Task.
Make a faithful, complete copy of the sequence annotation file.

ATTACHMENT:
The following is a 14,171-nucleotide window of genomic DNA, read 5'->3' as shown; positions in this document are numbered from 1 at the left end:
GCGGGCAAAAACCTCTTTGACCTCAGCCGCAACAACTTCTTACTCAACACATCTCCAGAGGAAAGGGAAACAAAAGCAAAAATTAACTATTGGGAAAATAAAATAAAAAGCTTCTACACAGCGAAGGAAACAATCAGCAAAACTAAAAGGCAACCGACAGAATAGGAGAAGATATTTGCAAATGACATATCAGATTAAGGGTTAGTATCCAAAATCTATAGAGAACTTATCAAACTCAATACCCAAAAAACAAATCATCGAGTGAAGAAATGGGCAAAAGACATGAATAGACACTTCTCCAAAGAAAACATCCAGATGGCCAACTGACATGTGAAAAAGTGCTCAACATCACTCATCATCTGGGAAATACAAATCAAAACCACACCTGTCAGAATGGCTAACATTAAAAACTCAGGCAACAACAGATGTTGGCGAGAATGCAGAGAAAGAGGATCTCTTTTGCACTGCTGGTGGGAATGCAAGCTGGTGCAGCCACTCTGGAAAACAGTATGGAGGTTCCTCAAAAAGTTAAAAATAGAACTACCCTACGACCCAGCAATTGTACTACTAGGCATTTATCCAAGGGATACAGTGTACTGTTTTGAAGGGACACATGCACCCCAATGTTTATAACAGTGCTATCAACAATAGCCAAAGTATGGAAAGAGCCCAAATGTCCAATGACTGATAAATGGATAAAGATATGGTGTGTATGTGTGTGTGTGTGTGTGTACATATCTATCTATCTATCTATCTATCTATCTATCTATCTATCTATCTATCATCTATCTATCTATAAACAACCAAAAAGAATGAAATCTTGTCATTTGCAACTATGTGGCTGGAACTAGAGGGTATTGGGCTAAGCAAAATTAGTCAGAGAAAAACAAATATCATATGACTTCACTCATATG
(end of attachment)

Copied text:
The following is a 14,171-nucleotide window of genomic DNA, read 5'->3' as shown; positions in this document are numbered from 1 at the left end:
GCGGGCAAAAACCTCTTTGACCTCAGCCGCAACAACTTCTTACTCAACACATCTCCAGAGGAAAGGGAAACAAAAGCAAAAATTAACTATTGGGAAAATAAAATAAAAAGCTTCTACACAGCGAAGGAAACAATCAGCAAAACTAAAAGGCAACCGACAGAATAGGAGAAGATATTTGCAAATGACATATCAGATTAAGGGTTAGTATCCAAAATCTATAGAGAACTTATCAAACTCAATACCCAAAAAACAAATCATCGAGTGAAGAAATGGGCAAAAGACATGAATAGACACTTCTCCAAAGAAAACATCCAGATGGCCAACTGACATGTGAAAAAGTGCTCAACATCACTCATCATCTGGGAAATACAAATCAAAACCACACCTGTCAGAATGGCTAACATTAAAAACTCAGGCAACAACAGATGTTGGCGAGAATGCAGAGAAAGAGGATCTCTTTTGCACTGCTGGTGGGAATGCAAGCTGGTGCAGCCACTCTGGAAAACAGTATGGAGGTTCCTCAAAAAGTTAAAAATAGAACTACCCTACGACCCAGCAATTGTACTACTAGGCATTTATCCAAGGGATACAGTGTACTGTTTTGAAGGGACACATGCACCCCAATGTTTATAACAGTGCTATCAACAATAGCCAAAGTATGGAAAGAGCCCAAATGTCCAATGACTGATAAATGGATAAAGATATGGTGTGTATGTGTGTGTGTGTGTGTGTACATATCTATCTATCTATCTATCTATCTATCTATCTATCTATCTATCTATCATCTATCTATCTATAAACAACCAAAAAGAATGAAATCTTGTCATTTGCAACTATGTGGCTGGAACTAGAGGGTATTGGGCTAAGCAAAATTAGTCAGAGAAAAACAAATATCATATGACTTCACTCATATG